« One Great Program! (I Hate PoliSci) | HomePage | Syria Around the Blogosphere »

Saturday, October 22, 20051129998300

Courts and International Justice

Courts and International Justice
- big expansion of international courts since '93 (ICTY in 93, ICTR for 94, ICC more recently, plus mixed courts, plus Iraqi courts)
- international criminal courts tries individuals, not states
- "adjudication linked to international norms"

Expectations of International Criminal Courts
- deter atrocities in the future
- catharsis (look at dramatic history -- how was catharsis created in Greece? trials? doesn't the tragedy create its own catharsis?) (student piont: for victims or the West?)
- punish (exact justice)
- information gathering
- further develop Law (but why should Law be developed? as an end in itself?!?)
- Peace (no justice, no peace as descriptive... but justice not part of liberal tripod, so if this isn't Realist or Liberal, is this just a constructivist argument?)

but -- in South Africa, Guatemala, and El Salvador, Truth commissions operated instead of Courts
- Sierra Leon has both a Truth commission and a UN/local hybrid court system

Big Cheese: "There have been clarifications of international law come out of the ICTY and ICTY"

BC: Some "have said genocide is driven by such irrational beliefs, international courts may be ineffective deterence"
my thought: or is it that international law just is so weak?

BC: It is clear that some leaders, during peacetime, do worry about international law. But that doesn't mean that a Rumsfeld won't authorize torture.

In Rwanda, "big fish" tried in ICTR with no death penalty, but lower-level guys are tried in Rwandan courts and can get the death penalty

These courts are Chapter VII -- enforcement actions -- so even when states ask for international courts, they can substantially reduce sovereignty.

BC: I would say I'm not sure it's a bad idea to have these courts imposed on societies... It's probably a good thing to impose an international regime on the Balkans, for shock value.

[Imperialism -- the first controversial thing he's said that I agree with :) for you, Curzon, Younghusband, and Chirol ]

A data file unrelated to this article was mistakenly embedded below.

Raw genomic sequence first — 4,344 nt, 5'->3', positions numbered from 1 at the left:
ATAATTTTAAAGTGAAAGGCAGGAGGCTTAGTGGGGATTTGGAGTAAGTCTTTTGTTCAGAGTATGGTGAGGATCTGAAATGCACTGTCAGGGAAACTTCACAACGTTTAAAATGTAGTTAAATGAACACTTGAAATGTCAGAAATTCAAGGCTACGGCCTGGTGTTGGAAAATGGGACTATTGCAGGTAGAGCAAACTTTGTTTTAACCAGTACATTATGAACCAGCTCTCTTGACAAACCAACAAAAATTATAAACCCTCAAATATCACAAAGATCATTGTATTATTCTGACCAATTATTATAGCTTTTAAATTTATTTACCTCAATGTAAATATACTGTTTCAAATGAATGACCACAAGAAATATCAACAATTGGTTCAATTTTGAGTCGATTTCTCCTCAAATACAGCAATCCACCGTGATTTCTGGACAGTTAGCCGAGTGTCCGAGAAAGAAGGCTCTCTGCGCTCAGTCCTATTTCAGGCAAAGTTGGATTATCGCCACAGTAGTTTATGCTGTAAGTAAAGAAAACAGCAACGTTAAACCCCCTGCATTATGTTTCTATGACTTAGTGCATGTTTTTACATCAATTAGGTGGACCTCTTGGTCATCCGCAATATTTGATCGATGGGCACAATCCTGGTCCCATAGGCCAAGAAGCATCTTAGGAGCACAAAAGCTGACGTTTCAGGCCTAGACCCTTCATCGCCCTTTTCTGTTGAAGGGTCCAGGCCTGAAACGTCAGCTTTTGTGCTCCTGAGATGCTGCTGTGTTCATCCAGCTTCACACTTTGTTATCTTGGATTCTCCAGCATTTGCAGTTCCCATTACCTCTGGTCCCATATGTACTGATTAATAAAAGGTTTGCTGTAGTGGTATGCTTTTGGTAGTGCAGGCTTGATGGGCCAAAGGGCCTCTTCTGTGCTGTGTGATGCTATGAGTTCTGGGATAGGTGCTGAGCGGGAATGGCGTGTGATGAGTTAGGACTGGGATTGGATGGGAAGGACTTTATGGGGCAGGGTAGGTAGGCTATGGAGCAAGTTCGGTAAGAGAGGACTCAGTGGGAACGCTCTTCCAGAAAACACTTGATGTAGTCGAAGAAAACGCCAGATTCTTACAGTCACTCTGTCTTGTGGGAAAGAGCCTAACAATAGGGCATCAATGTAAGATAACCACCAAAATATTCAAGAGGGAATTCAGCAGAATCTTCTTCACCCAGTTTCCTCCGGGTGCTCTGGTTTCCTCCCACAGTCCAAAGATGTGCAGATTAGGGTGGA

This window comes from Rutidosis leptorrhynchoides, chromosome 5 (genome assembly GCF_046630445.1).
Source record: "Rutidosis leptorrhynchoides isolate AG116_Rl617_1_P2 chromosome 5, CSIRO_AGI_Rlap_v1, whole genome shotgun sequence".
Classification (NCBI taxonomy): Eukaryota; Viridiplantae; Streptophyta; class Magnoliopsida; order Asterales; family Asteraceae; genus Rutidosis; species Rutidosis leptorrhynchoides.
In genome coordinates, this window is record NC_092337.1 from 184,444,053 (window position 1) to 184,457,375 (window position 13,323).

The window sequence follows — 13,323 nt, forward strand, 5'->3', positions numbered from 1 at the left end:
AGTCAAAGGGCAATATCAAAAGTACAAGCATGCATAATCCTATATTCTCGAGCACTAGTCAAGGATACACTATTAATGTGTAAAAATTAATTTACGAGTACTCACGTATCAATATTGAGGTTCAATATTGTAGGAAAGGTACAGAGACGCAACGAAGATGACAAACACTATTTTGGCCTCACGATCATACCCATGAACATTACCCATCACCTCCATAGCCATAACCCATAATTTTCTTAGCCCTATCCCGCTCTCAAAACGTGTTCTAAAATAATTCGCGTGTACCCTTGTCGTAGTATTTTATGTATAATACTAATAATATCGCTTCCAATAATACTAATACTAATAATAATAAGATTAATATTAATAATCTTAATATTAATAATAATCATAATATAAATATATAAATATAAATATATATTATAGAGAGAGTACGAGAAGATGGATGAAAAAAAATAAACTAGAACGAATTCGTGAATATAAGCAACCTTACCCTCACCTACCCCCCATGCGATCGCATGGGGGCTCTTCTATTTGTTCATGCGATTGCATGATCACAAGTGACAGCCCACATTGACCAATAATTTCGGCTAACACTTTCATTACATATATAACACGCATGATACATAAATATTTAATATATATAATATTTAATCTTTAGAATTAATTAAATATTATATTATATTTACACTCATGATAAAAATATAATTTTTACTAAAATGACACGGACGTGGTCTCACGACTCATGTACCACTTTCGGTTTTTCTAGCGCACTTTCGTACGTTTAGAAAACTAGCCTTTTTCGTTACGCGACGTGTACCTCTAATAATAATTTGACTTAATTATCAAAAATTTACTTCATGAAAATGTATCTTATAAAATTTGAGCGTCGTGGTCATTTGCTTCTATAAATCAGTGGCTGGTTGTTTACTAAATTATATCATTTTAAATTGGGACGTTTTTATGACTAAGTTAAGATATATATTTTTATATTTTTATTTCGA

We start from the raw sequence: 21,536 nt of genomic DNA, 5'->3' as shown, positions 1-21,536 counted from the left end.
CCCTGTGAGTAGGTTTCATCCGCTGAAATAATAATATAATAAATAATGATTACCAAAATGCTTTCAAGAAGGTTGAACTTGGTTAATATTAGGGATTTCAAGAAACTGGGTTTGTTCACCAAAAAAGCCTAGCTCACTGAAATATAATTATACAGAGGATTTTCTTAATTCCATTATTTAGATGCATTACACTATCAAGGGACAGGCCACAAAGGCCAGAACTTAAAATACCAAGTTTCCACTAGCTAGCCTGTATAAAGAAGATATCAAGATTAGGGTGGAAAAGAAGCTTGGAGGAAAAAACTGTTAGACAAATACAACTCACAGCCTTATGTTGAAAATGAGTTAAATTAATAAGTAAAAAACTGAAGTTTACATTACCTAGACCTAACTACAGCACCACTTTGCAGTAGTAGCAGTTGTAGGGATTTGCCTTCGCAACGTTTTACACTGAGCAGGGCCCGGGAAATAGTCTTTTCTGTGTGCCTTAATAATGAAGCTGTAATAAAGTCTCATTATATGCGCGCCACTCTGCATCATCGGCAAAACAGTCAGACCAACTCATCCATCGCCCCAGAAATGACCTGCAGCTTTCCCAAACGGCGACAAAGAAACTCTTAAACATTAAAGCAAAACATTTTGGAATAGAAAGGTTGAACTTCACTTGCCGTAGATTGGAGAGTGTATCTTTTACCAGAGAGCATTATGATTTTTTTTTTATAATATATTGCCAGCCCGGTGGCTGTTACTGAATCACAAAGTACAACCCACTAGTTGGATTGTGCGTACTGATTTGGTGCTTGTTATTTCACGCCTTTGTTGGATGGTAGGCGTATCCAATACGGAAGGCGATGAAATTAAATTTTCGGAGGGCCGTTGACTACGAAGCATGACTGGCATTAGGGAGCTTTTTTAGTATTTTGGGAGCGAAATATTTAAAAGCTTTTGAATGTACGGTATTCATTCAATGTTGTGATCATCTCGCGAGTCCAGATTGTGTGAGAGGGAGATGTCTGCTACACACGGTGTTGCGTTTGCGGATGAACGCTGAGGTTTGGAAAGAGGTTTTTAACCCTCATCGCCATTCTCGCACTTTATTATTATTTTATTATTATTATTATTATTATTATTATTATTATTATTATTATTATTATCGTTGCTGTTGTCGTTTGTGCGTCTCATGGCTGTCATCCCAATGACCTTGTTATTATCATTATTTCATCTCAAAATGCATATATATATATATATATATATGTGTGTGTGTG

student Q: Is there a need for an International Bar Association, to help states that have destroyed legal systems?
-- part of Barnett's A-Z Ruleset for Processing Politically Bankrupt States

BC: ICTY "created for wrong reasons; created for political reasons"

international law as a battlespace /helping/ the West? just PR or entable Seam states?

Downsides of Courts
- overriding state sovereignty and national culture
- may impeed negotiations (so UNSC can vote to delay ICC proceedings for 1 year, renewable)

BC: In the Balkans, in the '90s, Milosevic was both the arsonist and the fire-fighter
- similar to TPMB saying Iran has a veto in Iraq?

for ICC, there is no rule that requires any prosecution -- all ICC prosecutions are political (same for Attornies General generally)

student comment: the fear of giving the alleged a platform leads down the dangerous road of state-sponsored disappearances

Extradition
- typically defined by bilaterial treaties
- tax haven countries typically don't have them
- a list of "common crimes" is defined, where both countries agree to extradite
- so-called "political crimes" typically aren't included
- (this caused US/UK trouble when Northern Irish fled to Boston)
- typically, US wants confidence in that country's justice system first
- however, some crimes (hijacking of airplanes) require extradition or trial by treaty
- in some cases there is a duty to cooperate with ICTY, ICTR, ...

Alverez Marchein
- Mexican doctor helped keep DEA agent alive to torture him longer
- US paid bounty hunters to kidnap Marchein
- OOPS! wrong guy (hmmm...)

Regional International Law & Organization

US rationally calculates how much any given international or regional organization helps or harms it, especially economic

BC: You can't have a Gramscian analysis without a discusison of economic ideals
- does this imply that we are trying to evolve international organizations?
- Why do analysts use Rationalism instead of Baynesianism?

Hagland: "Americans never make good realists"
- excludes European immigrants such as Kissinger
- big exception: Nixon
- "America is unable to resist the siren song of Crusading on behalf of ideals that besmirch rather than enoble the country's geopolitical soul"
multilateralism as the "extension of American politics to the farther shores of two American oceans"
- while US attempts to act rationally, American belief in American divinely-given exceptionalism gets in the way... but more rationalism would make things fine
- Hagland: Nato "not a community of values," but a security alliance (takes it to a "higher, but not more relevent, plane") -- (so does this imply not real international law?) -- that is, NATO not pro-democracy but pro-US/Canada/UK/Germany/etc

random gripe: why do some American students refer to Americans as "them," not "us"?

BC: "I would argue that it was not until 1981 that uniteralism would refurse with a vengence... and it was doctrinal unilateralism, not constrained by rationalism or whether we needed allies or not... During the Cold Wars we tied outselves to NATO"

Another good phrase: "Much of Europe represents a post-Westphalian governance".. (or is it just Federal?)

11:25 Posted in UNL / International Law | Permalink | Comments (1) | Tags: icty, icc

Comments

I found this blog very informative.

Posted by: MBA Dessertation | Monday, August 23, 2010

Post a comment